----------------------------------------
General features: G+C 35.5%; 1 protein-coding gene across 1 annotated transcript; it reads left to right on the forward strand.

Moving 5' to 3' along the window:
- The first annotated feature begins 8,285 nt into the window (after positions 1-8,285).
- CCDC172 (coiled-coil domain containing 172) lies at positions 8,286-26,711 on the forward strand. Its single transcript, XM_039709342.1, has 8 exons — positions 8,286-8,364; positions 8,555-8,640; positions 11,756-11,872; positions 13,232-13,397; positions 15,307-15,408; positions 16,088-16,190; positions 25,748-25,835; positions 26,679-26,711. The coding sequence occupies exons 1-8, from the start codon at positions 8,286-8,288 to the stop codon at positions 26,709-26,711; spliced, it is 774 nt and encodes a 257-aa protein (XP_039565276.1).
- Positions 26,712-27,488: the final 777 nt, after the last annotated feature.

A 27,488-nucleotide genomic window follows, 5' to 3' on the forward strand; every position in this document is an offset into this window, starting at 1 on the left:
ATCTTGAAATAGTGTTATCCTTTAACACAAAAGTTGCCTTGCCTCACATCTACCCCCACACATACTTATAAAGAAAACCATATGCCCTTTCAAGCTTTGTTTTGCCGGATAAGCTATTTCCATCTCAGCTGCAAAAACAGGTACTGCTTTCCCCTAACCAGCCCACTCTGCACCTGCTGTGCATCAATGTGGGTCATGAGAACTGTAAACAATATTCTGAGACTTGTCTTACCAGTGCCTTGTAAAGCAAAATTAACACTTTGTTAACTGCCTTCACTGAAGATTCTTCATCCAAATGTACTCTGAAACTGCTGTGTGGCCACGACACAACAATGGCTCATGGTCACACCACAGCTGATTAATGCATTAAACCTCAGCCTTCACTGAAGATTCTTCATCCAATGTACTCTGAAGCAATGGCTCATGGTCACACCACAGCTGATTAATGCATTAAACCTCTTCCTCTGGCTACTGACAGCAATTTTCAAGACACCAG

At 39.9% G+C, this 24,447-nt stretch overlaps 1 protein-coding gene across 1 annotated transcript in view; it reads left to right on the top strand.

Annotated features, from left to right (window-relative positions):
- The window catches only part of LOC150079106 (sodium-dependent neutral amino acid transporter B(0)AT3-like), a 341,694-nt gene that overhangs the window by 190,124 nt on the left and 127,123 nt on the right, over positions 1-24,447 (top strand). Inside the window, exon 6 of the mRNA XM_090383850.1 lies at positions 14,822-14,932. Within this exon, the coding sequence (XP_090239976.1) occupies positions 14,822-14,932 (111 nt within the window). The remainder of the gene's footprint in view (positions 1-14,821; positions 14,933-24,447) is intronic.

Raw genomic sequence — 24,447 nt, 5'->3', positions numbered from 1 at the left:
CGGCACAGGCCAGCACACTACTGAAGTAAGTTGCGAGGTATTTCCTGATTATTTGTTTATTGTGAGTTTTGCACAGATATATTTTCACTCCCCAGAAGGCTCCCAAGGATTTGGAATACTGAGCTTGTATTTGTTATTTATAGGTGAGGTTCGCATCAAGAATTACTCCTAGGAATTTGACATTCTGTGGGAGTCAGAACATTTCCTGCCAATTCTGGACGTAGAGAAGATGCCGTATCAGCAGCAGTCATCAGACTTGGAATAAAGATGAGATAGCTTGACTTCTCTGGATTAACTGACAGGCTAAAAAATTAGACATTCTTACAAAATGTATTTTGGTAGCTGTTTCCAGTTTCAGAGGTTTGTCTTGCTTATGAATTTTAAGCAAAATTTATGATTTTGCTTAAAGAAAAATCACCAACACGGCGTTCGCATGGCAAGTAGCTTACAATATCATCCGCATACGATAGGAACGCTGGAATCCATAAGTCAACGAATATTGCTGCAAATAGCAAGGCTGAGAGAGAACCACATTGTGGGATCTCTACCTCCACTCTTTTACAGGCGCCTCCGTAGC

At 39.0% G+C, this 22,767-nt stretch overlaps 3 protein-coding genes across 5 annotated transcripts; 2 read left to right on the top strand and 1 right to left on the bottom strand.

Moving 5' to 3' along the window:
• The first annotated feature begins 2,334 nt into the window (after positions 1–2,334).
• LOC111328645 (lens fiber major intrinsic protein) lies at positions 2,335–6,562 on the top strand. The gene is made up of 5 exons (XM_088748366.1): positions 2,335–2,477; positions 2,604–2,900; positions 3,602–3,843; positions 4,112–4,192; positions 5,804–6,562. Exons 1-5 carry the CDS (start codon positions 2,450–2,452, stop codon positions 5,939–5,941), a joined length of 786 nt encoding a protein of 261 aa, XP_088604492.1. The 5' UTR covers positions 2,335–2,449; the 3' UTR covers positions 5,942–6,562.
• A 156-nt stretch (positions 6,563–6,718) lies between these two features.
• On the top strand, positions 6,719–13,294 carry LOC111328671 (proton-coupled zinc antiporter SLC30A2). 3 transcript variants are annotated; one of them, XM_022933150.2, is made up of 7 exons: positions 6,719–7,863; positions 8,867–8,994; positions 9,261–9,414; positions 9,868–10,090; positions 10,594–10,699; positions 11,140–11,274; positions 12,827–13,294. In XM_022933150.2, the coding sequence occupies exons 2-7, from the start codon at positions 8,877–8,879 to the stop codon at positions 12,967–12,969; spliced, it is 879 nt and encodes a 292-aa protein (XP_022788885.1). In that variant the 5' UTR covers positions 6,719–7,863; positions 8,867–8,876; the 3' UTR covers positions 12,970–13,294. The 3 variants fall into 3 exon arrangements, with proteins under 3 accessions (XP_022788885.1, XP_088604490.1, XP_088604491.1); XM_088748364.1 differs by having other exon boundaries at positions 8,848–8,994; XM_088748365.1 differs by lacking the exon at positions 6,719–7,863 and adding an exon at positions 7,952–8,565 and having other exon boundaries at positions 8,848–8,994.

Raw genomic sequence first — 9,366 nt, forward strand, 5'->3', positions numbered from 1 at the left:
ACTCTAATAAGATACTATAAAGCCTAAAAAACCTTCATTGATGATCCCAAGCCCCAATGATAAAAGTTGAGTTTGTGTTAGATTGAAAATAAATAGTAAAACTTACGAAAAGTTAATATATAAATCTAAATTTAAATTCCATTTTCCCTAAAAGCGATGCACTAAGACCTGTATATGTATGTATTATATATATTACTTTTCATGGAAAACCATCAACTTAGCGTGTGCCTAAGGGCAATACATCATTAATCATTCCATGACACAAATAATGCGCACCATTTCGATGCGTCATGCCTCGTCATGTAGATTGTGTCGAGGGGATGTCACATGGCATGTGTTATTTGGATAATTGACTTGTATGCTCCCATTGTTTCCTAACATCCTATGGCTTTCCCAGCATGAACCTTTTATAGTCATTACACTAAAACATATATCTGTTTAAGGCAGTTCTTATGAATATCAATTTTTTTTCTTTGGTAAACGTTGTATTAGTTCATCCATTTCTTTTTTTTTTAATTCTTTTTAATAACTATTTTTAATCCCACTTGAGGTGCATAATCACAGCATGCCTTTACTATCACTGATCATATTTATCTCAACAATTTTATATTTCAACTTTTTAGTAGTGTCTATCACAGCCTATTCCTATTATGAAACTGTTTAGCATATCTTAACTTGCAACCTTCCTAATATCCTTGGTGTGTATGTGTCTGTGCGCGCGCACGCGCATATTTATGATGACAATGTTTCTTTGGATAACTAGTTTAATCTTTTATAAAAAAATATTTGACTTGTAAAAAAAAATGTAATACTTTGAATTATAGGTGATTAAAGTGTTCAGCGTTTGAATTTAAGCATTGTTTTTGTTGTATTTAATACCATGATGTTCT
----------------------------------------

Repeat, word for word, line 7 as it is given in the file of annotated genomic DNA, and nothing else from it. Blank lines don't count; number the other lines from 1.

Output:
ATCTTGAAATAGTGTTATCCTTTAACACAAAAGTTGCCTTGCCTCACATCTACCCCCACACATACTTATAAAGAAAACCATATGCCCTTTCAAGCTTTGTTTTGCCGGATAAGCTATTTCCATCTCAGCTGCAAAAACAGGTACTGCTTTCCCCTAACCAGCCCACTCTGCACCTGCTGTGCATCAATGTGGGTCATGAGAACTGTAAACAATATTCTGAGACTTGTCTTACCAGTGCCTTGTAAAGCAAAATTAACACTTTGTTAACTGCCTTCACTGAAGATTCTTCATCCAAATGTACTCTGAAACTGCTGTGTGGCCACGACACAACAATGGCTCATGGTCACACCACAGCTGATTAATGCATTAAACCTCAGCCTTCACTGAAGATTCTTCATCCAATGTACTCTGAAGCAATGGCTCATGGTCACACCACAGCTGATTAATGCATTAAACCTCTTCCTCTGGCTACTGACAGCAATTTTCAAGACACCAG